August 2011 Editorial- Croatia, Land of Plenty

POSTED ON 01/08/2011

Can you tell your Babić from your Gegić, your Plavac from your Dingač, or your Pag from your Krk for that matter? Well, forgive us if until this summer we didn’t have a clue that the former three are grape varieties, the latter three locations in the delightful Balkan country known as Croatia. No, of course we knew of Dubrovnik and Split and the devastation caused by the terrible war of independence in the early 1990s. We’d even heard of Modric and Kovac, two of the Croatian footballers who kicked the England football team into touch in the Euro 2008 qualifier in Zagreb.


We might well have imagined Babić, Gegić and Plavac, not to mention Pošip, Maraština, Graševina and Ivan Dolac to be members of a new Croatian football side, until, that is, we were invited by Croatian Wine, a collective comprising over 30 of Croatia’s foremost wine producers, to select a group of our favourite wines from 250-odd Croatian wines for this autumn’s Croatian press and trade tasting in London on 8 September (trade members can contact Sally Bishop [] for more information). One of the requirements of this onerous task was for the entire Gang to turn up in Zagreb earlier in the summer and familiarise ourselves, as they say, with the product.

It would be an understatement to say that we were impressed with the overall standard of Croatian wine. By and large the white wines stood out from the crowd. The Malvasia istrianas from the Istrian peninsula on Croatia’s north west coast were the stars, deliciously zesty dry whites that wouldn’t be upstaged by Spain’s Albariño or Austria’s Grüner Veltliner. Then there were the Graševinas, wines made from Welschriesling, so long a dirty word as Laški Rizling or Olasz Rizling in the wake of the mediocrity of Lutomer Laski Riesling. We also discovered some delicious wines made from Pošip, and a host of other indigenous white varieties.

Only 11 of our selection of 45 were reds, which gives an indication of the weighting of quality red to white, and of these, the majority were made from Plavac Mali, a native crossing of two other indigenous Croatian varieties, Crljenak kaštelanski with Šoltanski dobričić (try pronouncing these at home at your peril). Plavac Mali and the newly revived Babić adapt well to the Adriatic climate, while Teran, grown mainly in Istria and bottled on its own or in blends, is closer to Italy’s refreshing red variety, Refosco.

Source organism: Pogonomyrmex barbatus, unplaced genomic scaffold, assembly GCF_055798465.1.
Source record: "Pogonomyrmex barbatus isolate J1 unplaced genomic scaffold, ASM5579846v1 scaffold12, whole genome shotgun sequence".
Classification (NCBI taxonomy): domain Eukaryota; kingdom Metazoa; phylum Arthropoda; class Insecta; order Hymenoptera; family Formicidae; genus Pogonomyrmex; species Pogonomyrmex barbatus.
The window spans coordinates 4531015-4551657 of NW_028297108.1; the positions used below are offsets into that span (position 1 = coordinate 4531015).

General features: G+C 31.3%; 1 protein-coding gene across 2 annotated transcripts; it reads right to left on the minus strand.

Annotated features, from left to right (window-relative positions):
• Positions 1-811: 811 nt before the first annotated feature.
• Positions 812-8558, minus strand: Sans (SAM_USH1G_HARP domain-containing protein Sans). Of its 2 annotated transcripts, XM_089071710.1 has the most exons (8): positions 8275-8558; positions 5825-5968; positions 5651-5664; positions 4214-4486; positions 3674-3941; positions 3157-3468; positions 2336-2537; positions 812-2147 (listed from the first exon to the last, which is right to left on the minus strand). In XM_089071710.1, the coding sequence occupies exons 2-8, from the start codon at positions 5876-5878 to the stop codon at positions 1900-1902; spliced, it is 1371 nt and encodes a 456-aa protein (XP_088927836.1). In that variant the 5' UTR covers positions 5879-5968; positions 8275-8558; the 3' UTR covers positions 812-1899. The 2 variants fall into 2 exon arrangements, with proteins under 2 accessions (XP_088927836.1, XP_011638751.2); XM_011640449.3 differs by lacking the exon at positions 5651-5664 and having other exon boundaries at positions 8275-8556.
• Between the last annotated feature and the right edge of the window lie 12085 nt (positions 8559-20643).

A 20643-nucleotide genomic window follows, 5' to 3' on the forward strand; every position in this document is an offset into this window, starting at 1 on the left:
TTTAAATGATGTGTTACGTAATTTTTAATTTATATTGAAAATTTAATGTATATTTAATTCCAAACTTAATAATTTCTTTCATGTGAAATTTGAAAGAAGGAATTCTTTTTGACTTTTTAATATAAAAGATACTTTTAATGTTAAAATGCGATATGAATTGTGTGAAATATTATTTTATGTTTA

A handful of our choices were made from the international varieties Pinot Gris, Chardonnay, Pinot Noir, Cabernet Sauvignon and Merlot, but the fact that they were in a minority is an indication in itself of how much more impressed we were generally with Croatia’s indigenous varieties. And so we come to the disappointing part. At this point in time there are relatively few Croatian wines in the UK, but there is one specialist company called Pacta Connect which sell to the public ( and a few wines are carried by distributor Coe Vintners.

Perhaps the unfamiliarity and tongue-twisting nature of some of the names makes life hard for the consumer. Perhaps Croatians are reluctant to communicate the secret of the gems in their midst. Or maybe the UK wine trade has its hands full with importing wines from elsewhere. Whatever the reasons, we feel that Britain’s consumers could substantially benefit from a much wider choice of quality Croatian wines.

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